Today would be the day. It had to be today. His honour and self-respect were on trial. He had telegraphed his intentions too many times only to leave, to walk away, pretending it was of no significance. There had been too many delays. Each time there was a reason, a good one maybe, but possibly also the realisation that the daunting prospect of failure brought not just loss of face but physical injury as well.
So, there he stood, looking up, pondering, calculating the route he would take. He could make it to the broad branch about twelve feet up easily, the one that stretched out to within inches of the upstairs bedroom window he shared with other family members. He could climb up there and calculate the next phase.
He decided it should be done in stages with a break each time, both to celebrate making it this far and then mapping out the next move. The excitement was building. He walked around the base, looked up to the sunny blue sky and felt that welcome gentle breeze brush across his face. A few cars drove past as he readied himself. He must not let them distract him.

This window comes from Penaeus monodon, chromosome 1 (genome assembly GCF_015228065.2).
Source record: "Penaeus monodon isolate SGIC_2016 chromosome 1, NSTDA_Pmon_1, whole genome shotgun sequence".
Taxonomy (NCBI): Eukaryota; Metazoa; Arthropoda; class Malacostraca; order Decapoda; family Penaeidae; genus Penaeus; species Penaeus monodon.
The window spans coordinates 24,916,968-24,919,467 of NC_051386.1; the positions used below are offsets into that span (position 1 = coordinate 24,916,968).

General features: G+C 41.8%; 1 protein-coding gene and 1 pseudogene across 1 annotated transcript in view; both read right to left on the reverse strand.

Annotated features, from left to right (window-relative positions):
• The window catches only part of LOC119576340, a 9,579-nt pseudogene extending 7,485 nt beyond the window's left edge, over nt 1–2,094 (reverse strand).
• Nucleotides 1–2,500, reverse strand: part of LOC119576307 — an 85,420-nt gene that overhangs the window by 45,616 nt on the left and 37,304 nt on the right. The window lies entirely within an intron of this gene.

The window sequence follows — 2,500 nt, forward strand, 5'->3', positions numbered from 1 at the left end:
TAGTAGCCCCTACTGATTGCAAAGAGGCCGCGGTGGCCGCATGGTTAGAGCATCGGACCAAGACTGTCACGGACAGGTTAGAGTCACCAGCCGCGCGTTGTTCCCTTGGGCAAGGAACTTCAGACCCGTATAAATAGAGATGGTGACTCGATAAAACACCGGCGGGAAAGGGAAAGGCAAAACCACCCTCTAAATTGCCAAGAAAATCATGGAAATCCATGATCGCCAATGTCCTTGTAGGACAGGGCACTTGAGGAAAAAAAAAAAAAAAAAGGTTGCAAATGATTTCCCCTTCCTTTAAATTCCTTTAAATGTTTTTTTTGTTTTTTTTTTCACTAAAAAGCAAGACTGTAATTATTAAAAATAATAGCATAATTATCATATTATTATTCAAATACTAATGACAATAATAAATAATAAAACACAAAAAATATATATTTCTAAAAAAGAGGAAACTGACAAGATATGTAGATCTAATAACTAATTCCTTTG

Then, with one huge leap his journey began. This was it. Today was a rite of passage. He clung tenaciously to the bark and just as he was about to spring forward once more, he heard the call.
“Ginger, Ginger, where are you?” And then the sweetest sound of all. She always tapped the top of the can with a spoon to let him know dinner was about to be served.
His ears pricked up, he looked toward the front door, saw her standing there with what he knew to be the contents of something hearty, healthy and filling. Suddenly, the tree would have to wait.
He leaped back down onto mother earth, landing on all fours and ran as fast as those legs would carry him.
There would be other Spring days.